Benjamin Whitaker: Hampstead's first Labour MP who went on to become a champion of civil and human rights at home and abroad
Tuesday 01 July 2014
Benjamin Whitaker, an Eton-educated lawyer and lifelong admirer of George Orwell, made a significant contribution to civil and human rights at home and abroad, but not before becoming the first Labour MP to win the safe Tory seat of Hampstead, in the 1966 General Election, helping to give Harold Wilson's incumbent government a 97-seat majority.
Whitaker's victory, by 2,253 votes, was remarkable: Hampstead had been a Conservative stronghold for 81 years. Whitaker was a champion of a number of Wilson's progressive social reforms and held a number of key positions, including PPS to Anthony Greenwood, Minister of Overseas Development; Greenwood was later appointed Minister of Housing and Local Government, and Whitaker continued as PPS in the new department.
In 1969 he became Parliamentary Secretary in the Department of Overseas Development. Over this period he also garnered support for the abolition of theatre censorship, decriminalising homosexuality and abortion and ending the death penalty, and was a passionate supporter of Amnesty International.
With governmental positions came responsibilities; he was unable to voice his pre-election anti-American stance on their involvement in Vietnam, for example, a hot topic in Hampstead. At the 1970 election Hampstead reverted to type and he was defeated by Geoffrey Finsberg. It would take another 22 years before Labour, and Glenda Jackson, reigned again.
Born in Nottinghamshire in 1934, Whitaker was the third son of Major General Sir John Whitaker and his wife Pamela. After Eton he graduated in history from New College, Oxford then did National Service with the Coldstream Guards. After studying law he was called to the Bar in 1959 and lectured in law at London University. He also worked for the Italian Mafia-fighting social activist and poet Danilo Dolci, long before he made his own distinguished contributions to civil liberties in Britain.
As a member of Amnesty International Whitaker undertook dangerous assignments to uncover human rights abuses. One such was to Rhodesia, following UDI. With his pregnant wife he took anti-UDI literature and entered a secret detention camp; a live interview had been arranged with the Rhodesian TV service, and Whitaker condemned the regime as "an illegal police state afraid of the truth". Within 10 minutes the police raided the studio; the couple evaded them and returned to the UK.
Following his election defeat, Whitaker indicated that he was unlikely to stand for parliament again as was hoping to gain a research post. "It's a bit like being a policeman," he said, "a miserable job that someone has to do."
With his natural charm and sense of propriety, Whitaker's move into fighting for social welfare, minority rights, the arts and education, against genocide, poverty and slavery and censorship, seemed natural. A year later he became Director of the Minority Rights Group, an international human rights organisation. Over the next two decades he championed global poverty charities, writing and publishing well-researched reports.
By 1975, he was the British representative on a UN sub-committee on minorities' rights and in 1985 headed an investigation into whether Ottoman atrocities against Armenians during the Great War amounted to genocide. His report concluded that they had, and he refused to withdraw it despite Turkish outrage.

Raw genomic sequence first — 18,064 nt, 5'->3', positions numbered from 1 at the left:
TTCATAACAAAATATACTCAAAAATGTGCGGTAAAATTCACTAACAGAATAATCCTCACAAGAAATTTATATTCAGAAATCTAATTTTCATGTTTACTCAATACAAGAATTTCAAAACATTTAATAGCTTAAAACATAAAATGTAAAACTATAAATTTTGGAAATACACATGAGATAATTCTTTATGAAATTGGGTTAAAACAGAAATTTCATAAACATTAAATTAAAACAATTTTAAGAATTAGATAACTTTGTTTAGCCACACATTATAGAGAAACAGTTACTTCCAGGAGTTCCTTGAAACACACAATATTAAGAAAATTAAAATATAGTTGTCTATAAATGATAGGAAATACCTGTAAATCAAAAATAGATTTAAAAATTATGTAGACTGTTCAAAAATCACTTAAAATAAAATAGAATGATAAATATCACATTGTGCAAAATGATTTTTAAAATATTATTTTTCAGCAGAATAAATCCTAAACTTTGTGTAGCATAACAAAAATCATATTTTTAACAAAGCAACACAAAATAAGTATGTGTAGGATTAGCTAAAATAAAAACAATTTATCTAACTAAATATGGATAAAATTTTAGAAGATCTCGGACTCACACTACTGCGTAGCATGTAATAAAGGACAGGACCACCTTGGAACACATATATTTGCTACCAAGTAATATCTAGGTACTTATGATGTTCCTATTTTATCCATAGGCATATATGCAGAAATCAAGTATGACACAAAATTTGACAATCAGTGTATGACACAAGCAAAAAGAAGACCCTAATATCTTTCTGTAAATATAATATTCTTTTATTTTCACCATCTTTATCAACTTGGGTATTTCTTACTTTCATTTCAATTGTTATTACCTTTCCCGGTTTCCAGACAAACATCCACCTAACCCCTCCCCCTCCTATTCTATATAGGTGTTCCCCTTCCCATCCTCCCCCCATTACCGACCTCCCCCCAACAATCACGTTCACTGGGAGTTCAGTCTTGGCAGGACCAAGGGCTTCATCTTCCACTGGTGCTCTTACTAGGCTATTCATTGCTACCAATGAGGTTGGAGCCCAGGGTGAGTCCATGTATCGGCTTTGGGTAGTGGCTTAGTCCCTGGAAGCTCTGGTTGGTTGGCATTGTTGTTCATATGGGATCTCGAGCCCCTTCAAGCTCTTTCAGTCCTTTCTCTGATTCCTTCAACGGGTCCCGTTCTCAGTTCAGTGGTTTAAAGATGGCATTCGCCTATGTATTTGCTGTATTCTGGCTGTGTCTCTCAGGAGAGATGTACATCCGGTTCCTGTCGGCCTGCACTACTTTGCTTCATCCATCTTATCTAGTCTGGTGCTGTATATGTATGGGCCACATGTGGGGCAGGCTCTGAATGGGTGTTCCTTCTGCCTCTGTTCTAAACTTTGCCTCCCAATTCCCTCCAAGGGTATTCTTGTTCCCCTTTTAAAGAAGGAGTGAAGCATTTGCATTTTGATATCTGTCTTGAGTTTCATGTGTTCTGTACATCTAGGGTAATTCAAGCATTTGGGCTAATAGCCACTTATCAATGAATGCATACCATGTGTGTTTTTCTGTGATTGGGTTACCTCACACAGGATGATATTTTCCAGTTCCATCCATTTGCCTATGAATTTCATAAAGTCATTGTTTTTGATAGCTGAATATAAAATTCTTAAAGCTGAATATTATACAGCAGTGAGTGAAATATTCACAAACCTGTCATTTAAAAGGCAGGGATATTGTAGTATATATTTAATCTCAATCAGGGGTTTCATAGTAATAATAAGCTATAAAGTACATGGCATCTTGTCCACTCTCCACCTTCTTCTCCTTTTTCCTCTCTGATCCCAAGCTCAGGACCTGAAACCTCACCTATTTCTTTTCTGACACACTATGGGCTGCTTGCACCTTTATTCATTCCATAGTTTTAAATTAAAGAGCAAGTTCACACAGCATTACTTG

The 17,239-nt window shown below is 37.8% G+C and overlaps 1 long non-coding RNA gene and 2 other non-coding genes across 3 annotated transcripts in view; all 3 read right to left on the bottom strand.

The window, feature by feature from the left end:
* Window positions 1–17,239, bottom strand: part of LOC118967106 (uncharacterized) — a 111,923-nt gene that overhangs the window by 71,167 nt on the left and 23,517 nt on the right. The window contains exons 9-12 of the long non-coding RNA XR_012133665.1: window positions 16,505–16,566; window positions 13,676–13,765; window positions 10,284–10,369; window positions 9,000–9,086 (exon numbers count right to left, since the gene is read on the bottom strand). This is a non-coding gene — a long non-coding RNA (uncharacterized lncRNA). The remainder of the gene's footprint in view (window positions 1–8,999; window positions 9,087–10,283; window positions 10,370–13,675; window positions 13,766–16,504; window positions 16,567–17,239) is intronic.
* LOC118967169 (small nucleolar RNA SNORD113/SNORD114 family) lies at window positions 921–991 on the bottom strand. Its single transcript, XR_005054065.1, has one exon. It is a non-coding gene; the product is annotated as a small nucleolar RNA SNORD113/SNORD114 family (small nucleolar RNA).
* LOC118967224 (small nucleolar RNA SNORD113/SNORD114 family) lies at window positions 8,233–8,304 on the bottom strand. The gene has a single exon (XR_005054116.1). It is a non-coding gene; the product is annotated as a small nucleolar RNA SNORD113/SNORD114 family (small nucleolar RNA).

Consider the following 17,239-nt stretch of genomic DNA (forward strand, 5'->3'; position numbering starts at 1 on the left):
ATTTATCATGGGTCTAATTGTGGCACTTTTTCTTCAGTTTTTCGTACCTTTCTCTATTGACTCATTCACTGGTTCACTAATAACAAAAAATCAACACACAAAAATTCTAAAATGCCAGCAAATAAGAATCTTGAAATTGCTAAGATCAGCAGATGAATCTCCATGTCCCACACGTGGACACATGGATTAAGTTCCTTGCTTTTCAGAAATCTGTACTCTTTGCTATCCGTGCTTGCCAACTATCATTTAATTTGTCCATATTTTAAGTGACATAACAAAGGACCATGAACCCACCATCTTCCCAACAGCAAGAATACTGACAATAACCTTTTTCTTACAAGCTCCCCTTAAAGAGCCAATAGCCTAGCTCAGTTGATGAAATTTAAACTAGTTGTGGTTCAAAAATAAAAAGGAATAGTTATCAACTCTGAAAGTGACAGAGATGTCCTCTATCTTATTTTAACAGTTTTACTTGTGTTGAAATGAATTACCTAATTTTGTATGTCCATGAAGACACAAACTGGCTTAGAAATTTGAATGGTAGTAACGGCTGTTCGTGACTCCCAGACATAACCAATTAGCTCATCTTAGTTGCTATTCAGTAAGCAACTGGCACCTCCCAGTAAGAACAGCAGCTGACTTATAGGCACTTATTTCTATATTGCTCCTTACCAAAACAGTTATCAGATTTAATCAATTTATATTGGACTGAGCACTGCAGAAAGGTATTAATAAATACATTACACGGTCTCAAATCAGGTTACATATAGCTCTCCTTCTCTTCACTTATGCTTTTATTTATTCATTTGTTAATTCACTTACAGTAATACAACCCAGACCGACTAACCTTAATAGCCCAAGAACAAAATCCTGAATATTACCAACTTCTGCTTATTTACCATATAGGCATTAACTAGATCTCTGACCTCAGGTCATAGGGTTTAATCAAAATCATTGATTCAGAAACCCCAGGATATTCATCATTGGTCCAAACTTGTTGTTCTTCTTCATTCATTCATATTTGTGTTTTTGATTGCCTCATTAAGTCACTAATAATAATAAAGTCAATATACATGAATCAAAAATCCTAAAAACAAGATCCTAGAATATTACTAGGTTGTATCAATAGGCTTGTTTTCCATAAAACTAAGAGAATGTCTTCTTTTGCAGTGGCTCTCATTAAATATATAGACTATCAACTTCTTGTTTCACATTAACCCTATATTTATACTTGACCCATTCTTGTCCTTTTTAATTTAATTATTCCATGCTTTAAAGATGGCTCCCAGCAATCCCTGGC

After a stint as Chair of the Defence of Literature and the Arts Society, the anti-censorship group, fighting off attacks on the BBC and National Theatre by the likes of Mary Whitehouse, Whitaker became the executive director of the UK branch of the Lisbon-based Calouste Gulbenkian Foundation (1988-99).
An ardent admirer of George Orwell, and in particular Animal Farm, which he viewed as "a classic that is there to be read for all time," Whitaker was a leading member of a memorial trust which erected a plaque to the writer in Pond Street, Hampstead and sought to have a statue installed at Broadcasting House. "I wish Orwell was here with us now, to hear his views on the mess that we are in, the media and the evidence of the Leveson inquiry," Whitaker said. "We need heroes like Orwell but there aren't any with his vision in the world today."
Whitaker was also a prolific author, his books including The Police (1964), which won critical acclaim from all sides, and Crime & Society (1967). In 1964 he married Janet Stewart, who was created a life peer in 1999. In retirement he enjoyed listening to his wife in the Lords, painting, writing, photography, theatre, music and opera, and walking, especially in the hills and on the coast. He died after developing MRSA in hospital following an operation on a broken ankle.
I knew Ben Whitaker well at school, and we became the only two old Etonians in the Parliamentary Labour Party, writes Tam Dalyell. Thirty years after he lost his seat we bumped into each other. "My life has been more productive," he said, "and certainly happier, than had I remained in the House of Commons."
Benjamin Charles George Whitaker, author, campaigner, lawyer and politician: born Nottinghamshire 15 September 1934; CBE 2000; married 1964 Janet Alison Stewart (one daughter, two sons); died Piddinghoe, Sussex 8 June 2014.
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